The “zero-COVID” campaign carried out by the Chinese Communist Party (CCP) in Tibet has been disastrous in many cities affecting tens of millions of citizens.

The brutal and inefficient quarantine measures imposed in the region have provoked the indignation of the people, which resulted in several demonstrations that were quickly suppressed by the CCP. 

According to media reports, one of the mechanisms recently used by the regime to persuade those protesting is to subject them to what was called “internet re-education” or “cyber security re-education.”

What does this consist of? Basically from now anyone in Tibet who dares to post on their social networks comments against the lockdowns or the measures implemented by the regime to combat the Wuhan virus, will be forced to attend a 15-day detention program.

The detainees are taken to wards also used for other forms of re-education. These are not schools as such, but prisons where uncooperative inmates are often beaten or tortured.

According to the report, the 15-day internet re-education period is tailored to the detainee’s “willingness” and repentance, that is it can be extended if the authorities so require.

In Chengguan district alone, at least 22 internet users were detained last week under this new regulation and are still being held. 

Those detained are accused of “defamation,” basically for committing the “crime” of denouncing on their social networks some of the ridiculous policies enforced by the regime to supposedly combat the virus. 

The CCP is taking advantage of the pandemic to keep Tibetans locked up

The recent cyber-control measure imposed by the regime is no accident. Citizens of the region are fed up with the Orwellian measures they have to endure. 

Everyone in Lhasa must regularly submit to a COVID test and receive the results on their cell phones. In case of a positive result, an alarm is instantly triggered in the health system and a red code appears on their cell phones.

Both the affected person and any family members, neighbors, or people who have been in the vicinity of the infected person, according to the information provided by the cell phone itself, are taken by bus to one of the 20 quarantine camps set up around the city.

As expected, many of those who were not infected, upon arriving at this place full of infected people, end up COVID positive.

People have started to publish on social networks the terrible conditions at these quarantine camps, with very bad hygiene conditions and scarce and even rotting food. 

Several videos circulated on social networks denounce the mistreatment and abuse of the Chinese regime on Tibetans.

The videos posted show many people waiting in lines in the middle of the night to be transported in buses to the quarantine camps, that have been just thrown together.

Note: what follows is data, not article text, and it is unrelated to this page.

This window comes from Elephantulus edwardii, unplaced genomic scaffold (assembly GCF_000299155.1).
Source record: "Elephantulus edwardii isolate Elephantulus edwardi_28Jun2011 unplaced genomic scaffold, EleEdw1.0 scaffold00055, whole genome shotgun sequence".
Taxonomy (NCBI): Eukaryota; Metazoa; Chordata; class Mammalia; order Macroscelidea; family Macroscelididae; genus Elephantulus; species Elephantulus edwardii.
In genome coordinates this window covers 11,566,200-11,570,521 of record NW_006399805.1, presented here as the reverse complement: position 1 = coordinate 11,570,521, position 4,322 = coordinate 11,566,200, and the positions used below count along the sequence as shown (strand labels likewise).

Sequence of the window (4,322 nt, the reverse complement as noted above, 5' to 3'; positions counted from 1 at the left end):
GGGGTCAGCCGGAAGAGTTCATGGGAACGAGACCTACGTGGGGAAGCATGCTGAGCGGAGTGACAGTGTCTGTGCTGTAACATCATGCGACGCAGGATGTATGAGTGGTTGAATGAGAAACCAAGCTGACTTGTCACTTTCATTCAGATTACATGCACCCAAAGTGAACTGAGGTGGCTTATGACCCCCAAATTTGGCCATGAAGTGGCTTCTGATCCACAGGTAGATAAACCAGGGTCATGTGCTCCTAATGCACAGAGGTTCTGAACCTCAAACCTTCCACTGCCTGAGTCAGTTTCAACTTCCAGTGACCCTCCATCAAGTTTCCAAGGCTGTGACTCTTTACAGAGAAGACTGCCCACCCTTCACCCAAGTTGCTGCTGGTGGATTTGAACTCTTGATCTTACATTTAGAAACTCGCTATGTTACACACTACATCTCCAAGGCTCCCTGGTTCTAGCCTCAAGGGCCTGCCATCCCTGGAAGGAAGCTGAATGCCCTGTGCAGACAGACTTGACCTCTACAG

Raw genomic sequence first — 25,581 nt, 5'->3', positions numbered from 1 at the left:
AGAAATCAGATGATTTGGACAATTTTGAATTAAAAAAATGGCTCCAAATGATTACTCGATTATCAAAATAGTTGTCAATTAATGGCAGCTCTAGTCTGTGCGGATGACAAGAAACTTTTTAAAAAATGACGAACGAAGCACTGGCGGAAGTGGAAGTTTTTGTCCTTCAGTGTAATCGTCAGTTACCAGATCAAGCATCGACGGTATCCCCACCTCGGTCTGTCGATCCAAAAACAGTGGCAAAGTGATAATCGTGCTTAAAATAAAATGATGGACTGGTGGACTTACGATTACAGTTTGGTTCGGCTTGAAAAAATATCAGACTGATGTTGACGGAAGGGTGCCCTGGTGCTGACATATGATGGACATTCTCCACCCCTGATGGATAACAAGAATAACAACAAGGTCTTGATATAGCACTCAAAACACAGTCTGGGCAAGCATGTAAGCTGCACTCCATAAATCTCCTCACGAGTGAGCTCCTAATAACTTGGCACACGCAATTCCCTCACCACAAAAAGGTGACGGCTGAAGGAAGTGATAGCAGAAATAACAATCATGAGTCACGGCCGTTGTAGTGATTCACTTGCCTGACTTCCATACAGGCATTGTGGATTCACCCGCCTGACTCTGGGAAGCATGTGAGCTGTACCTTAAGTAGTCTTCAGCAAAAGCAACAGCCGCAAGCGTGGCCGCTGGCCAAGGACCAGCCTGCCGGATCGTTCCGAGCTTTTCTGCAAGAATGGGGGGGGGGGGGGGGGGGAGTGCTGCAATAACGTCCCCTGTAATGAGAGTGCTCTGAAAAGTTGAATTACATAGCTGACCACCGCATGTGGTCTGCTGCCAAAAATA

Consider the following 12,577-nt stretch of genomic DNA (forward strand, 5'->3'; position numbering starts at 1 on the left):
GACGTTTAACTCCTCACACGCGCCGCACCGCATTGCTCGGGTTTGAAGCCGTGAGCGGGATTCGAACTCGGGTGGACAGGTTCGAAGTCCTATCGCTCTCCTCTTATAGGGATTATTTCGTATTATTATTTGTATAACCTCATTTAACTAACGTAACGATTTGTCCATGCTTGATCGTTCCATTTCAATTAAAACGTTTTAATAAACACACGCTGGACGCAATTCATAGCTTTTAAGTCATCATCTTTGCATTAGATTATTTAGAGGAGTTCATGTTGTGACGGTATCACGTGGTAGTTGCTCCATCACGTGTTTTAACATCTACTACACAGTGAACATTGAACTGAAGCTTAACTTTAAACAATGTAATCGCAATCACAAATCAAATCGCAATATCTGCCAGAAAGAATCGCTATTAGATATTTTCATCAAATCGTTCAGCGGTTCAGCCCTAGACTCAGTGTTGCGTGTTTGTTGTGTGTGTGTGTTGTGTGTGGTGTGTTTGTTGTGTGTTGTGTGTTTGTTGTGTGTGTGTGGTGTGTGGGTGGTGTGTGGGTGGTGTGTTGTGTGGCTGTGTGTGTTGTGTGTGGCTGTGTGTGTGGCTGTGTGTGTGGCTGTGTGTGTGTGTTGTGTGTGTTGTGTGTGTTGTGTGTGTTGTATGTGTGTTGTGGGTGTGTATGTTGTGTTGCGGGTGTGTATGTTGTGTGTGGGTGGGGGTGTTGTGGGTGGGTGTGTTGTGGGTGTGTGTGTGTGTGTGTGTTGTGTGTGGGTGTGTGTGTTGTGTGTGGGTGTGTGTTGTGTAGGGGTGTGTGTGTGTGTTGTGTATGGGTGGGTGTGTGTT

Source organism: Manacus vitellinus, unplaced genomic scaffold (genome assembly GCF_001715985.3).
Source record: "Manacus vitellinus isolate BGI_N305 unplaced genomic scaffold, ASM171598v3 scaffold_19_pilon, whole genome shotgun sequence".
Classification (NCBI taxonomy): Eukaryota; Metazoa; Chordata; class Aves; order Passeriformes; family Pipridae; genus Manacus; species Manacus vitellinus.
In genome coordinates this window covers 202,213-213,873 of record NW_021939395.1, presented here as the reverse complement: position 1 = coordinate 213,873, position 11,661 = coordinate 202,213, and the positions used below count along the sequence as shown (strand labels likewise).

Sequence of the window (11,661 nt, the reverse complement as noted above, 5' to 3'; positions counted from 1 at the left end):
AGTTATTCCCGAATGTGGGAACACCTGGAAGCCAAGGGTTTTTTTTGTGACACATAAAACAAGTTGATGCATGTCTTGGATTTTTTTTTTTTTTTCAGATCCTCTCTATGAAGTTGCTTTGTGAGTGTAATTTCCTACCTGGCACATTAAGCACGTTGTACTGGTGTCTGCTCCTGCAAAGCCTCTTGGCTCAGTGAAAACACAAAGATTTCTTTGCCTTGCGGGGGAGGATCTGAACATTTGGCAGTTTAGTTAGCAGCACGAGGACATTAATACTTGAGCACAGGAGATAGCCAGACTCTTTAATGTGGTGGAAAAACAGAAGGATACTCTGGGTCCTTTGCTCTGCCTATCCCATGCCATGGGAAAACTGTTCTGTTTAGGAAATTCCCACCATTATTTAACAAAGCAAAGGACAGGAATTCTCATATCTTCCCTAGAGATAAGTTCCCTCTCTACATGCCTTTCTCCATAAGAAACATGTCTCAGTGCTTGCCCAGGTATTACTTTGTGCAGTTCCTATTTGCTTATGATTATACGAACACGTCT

Citizens overwhelmed by the situation used Weibo, Douyin, and other social media platforms to report on the unsanitary conditions in these camps.

A Tibetan woman reported that she was forced to take her family to live in quarantine with 800 other people in a camp. The woman claimed that her children developed fevers and that there were no doctors, medicine, or medical treatment.

This aroused the CCP’s ire, and the authorities in the region made it clear that spreading information on the internet that is not endorsed by the CCP is a crime. Thus, the CCP found another tool to intimidate the Tibetans.

It is well known that the Tibetans have long suffered violence and persecution at the hands of the CCP. So it is inevitable that one would think that the “zero-COVID” campaign is actually just another pretext to continue committing human rights abuses against the Tibetans.

Tibet, a region repressed by the CCP

Tibet, is often described as a magical region that exhales peace, full of spirituality and a strong mysticism enhanced by the imposing natural environment of the Himalayas. 

There, time seems to have stood still along with its culture, which struggles to keep alive its indigenous language, customs, and religion as handed down by their Tibetan ancestors. 

The CCP took full control of the vast Himalayan region in 1951, after Mao Zedong’s troops invaded Tibet’s weak and peaceful defenses. Over the next few years the Chinese regime steadily tightened its grip on the region.

After eight months of the hellish occupation and under obvious pressure from the communist regime, the Dalai Lama, the 15-year-old Tibetan leader, signed the controversial “17-point agreement,” formalizing the annexation of Tibetan territory to the CCP.

Then followed the Cultural Revolution of the Chinese communist regime, and Tibet suffered irreversible damage to its cultural and religious heritage. Buddhist temples and monasteries were destroyed, while their monks and followers were killed. From that moment on, nothing was ever the same.

In the seven decades since the signing of the agreement, the CCP has unilaterally instituted increasingly harsh policies aimed at undermining Tibetan culture and religion, systematically denying freedom of expression to Tibetans.

Despite the terrible persecution that persists to this day with constant harassment by the CCP in Tibet, religious faith remains strong and its citizens lead a life of surrender to the divine, following their spiritual beliefs.

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